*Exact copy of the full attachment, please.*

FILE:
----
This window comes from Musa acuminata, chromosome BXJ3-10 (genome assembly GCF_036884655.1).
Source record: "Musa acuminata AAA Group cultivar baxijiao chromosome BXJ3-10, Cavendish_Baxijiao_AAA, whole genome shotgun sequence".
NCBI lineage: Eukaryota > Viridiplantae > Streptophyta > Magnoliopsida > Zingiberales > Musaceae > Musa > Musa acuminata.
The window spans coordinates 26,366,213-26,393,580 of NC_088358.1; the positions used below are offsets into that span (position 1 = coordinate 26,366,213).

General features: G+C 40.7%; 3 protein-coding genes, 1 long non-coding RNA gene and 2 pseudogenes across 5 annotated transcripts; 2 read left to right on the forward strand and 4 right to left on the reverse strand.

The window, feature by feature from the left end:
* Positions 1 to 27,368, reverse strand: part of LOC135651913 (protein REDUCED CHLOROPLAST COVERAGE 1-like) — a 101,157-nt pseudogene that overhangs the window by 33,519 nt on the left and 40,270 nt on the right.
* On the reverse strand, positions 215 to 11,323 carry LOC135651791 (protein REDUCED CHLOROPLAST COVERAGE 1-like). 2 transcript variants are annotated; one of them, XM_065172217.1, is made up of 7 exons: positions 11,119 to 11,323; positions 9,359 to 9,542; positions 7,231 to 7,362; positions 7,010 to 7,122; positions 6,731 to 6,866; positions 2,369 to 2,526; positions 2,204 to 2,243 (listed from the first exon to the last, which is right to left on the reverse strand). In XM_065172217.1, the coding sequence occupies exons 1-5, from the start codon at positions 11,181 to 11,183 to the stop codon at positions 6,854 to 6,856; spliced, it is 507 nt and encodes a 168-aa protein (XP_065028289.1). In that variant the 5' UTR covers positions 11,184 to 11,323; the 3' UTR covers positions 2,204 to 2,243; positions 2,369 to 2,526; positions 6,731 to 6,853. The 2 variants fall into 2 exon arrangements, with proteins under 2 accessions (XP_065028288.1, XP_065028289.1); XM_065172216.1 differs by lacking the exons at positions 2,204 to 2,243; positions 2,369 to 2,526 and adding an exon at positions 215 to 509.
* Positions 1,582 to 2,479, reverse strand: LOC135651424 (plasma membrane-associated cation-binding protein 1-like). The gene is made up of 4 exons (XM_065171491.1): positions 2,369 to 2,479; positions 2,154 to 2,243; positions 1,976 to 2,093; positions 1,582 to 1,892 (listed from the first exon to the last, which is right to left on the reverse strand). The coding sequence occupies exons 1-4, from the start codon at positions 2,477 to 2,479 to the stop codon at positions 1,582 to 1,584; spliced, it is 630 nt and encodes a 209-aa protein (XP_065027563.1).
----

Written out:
This window comes from Musa acuminata, chromosome BXJ3-10 (genome assembly GCF_036884655.1).
Source record: "Musa acuminata AAA Group cultivar baxijiao chromosome BXJ3-10, Cavendish_Baxijiao_AAA, whole genome shotgun sequence".
NCBI lineage: Eukaryota > Viridiplantae > Streptophyta > Magnoliopsida > Zingiberales > Musaceae > Musa > Musa acuminata.
The window spans coordinates 26,366,213-26,393,580 of NC_088358.1; the positions used below are offsets into that span (position 1 = coordinate 26,366,213).

General features: G+C 40.7%; 3 protein-coding genes, 1 long non-coding RNA gene and 2 pseudogenes across 5 annotated transcripts; 2 read left to right on the forward strand and 4 right to left on the reverse strand.

The window, feature by feature from the left end:
* Positions 1 to 27,368, reverse strand: part of LOC135651913 (protein REDUCED CHLOROPLAST COVERAGE 1-like) — a 101,157-nt pseudogene that overhangs the window by 33,519 nt on the left and 40,270 nt on the right.
* On the reverse strand, positions 215 to 11,323 carry LOC135651791 (protein REDUCED CHLOROPLAST COVERAGE 1-like). 2 transcript variants are annotated; one of them, XM_065172217.1, is made up of 7 exons: positions 11,119 to 11,323; positions 9,359 to 9,542; positions 7,231 to 7,362; positions 7,010 to 7,122; positions 6,731 to 6,866; positions 2,369 to 2,526; positions 2,204 to 2,243 (listed from the first exon to the last, which is right to left on the reverse strand). In XM_065172217.1, the coding sequence occupies exons 1-5, from the start codon at positions 11,181 to 11,183 to the stop codon at positions 6,854 to 6,856; spliced, it is 507 nt and encodes a 168-aa protein (XP_065028289.1). In that variant the 5' UTR covers positions 11,184 to 11,323; the 3' UTR covers positions 2,204 to 2,243; positions 2,369 to 2,526; positions 6,731 to 6,853. The 2 variants fall into 2 exon arrangements, with proteins under 2 accessions (XP_065028288.1, XP_065028289.1); XM_065172216.1 differs by lacking the exons at positions 2,204 to 2,243; positions 2,369 to 2,526 and adding an exon at positions 215 to 509.
* Positions 1,582 to 2,479, reverse strand: LOC135651424 (plasma membrane-associated cation-binding protein 1-like). The gene is made up of 4 exons (XM_065171491.1): positions 2,369 to 2,479; positions 2,154 to 2,243; positions 1,976 to 2,093; positions 1,582 to 1,892 (listed from the first exon to the last, which is right to left on the reverse strand). The coding sequence occupies exons 1-4, from the start codon at positions 2,477 to 2,479 to the stop codon at positions 1,582 to 1,584; spliced, it is 630 nt and encodes a 209-aa protein (XP_065027563.1).